Using the Clover Bias Tape Maker
The following tutorial was taken from Nancy Chong's class "Stress-free Celtic Knot tablerunner" so you can learn just one of the valuable tips she has to offer. Celtic knots are just amazing and once you have learned the technique you can apply this to any celtic knot design you try.
Using the Clover Bias Tape Maker the Nancy Chong's way
There are several options for purchasing or making bias tape. If you are not interested in making your own, you can buy Wright’s Mini Fold Bias Tape online or from a local fabric store that carries laces, rickrack, and tapes; or you can buy Clover’s Bias Tape that comes on a roll and has an adhesive fusible backing already attached. I have tried both of these options and they work just fine; however, I did not like being limited to only solid color bias tape, I did not like the expense, nor did I use the iron to fuse the tape in place (if you do, then this project gets very complicated with managing the overs and unders).
I explored various options for making my own bias tape. I have used the metal and plastic bias bars, and a pin on the ironing board cover, and various brands of bias tape makers. I will be honest with you, I hated those methods for various reasons, and nearly abandoned making Celtic Knotwork quilts. Then I found a pattern that stole my heart. I knew I was going to have to find an easy and successful method so I could make miles of bias tape to complete that project. That is when I made two minor adjustments to the instructions that came with my Clover 1/4" Bias Tape Maker, and I was successful.
The method I describe below provides bias tape in whatever fabric you want, is very quick, and is very inexpensive. It does require the purchase of a special notion, the Clover 1/4" Bias Tape Maker. If you have tried to use it before, give it another try using my instructions, and I think you will agree it makes this process fun, quick, and stress-free.
If the design you are making includes any curved lines, you will need to cut your strips on the bias of the fabric.
The instructions that follow differ slightly from those included with your BTM. I think these few adjustments make the process much easier. First, cut 2-3 test strips 1/2" wide along the bias line. Be very accurate with your cuts, paying attention to how you align your ruler on the edge of the fabric. If you need to make adjustments to the width of your strips after doing the tests, you will be prepared to make accurate adjustments.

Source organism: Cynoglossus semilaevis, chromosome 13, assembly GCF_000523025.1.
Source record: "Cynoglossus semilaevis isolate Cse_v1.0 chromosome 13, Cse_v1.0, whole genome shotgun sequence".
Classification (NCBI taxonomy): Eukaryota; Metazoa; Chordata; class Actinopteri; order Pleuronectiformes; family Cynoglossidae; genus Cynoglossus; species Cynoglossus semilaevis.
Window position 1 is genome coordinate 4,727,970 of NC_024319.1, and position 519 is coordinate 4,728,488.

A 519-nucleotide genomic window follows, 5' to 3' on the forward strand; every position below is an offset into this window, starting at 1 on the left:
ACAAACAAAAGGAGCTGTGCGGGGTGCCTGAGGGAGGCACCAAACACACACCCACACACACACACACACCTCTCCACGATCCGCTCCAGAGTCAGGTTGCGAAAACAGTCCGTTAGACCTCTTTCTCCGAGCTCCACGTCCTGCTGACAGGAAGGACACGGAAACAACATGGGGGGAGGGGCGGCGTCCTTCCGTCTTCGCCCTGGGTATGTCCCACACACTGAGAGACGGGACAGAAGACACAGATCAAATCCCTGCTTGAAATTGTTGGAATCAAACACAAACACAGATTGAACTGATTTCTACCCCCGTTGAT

Go to your ironing board with these four supplies: the test strips, the BTM, enough straight pins so you have at least one per test strip, and an empty toilet paper roll or paper towel roll. If you do not have access to a soft cardboard roll of some type, then a paper cup or a piece of flat cardboard that is approximately 4" x 6" will be fine. You can be creative with substituting for this supply once you see how it is used below.
Turn your iron to the cotton or linen setting, and turn the steam on. When the iron is hot, begin to make your bias tape. (Adjust the setting of your iron if you are using any fabric other than cotton.)
Slip the end of the fabric into the large end of the BTM as far as it will go. Due to the fabric’s flexibility, it will not slip all the way through the narrow end. Using a straight pin, poke the fabric that shows in the slot, then scrape the pin toward the BTM’s narrow end or mouth.
This will push the fabric toward the mouth. When the fabric emerges, pull out at least 1" with your fingers. If you are too skimpy with this leading edge, the ironing process becomes more difficult.
The instructions that come with the BTM indicate that you should hold the BTM by the handle, with your iron near the mouth of the BTM, as shown in the photo below.
This is where I found the difficulties began. So, I turned the BTM over and discovered that it was very easy to make the bias tape holding it with the slot facing up, as shown below.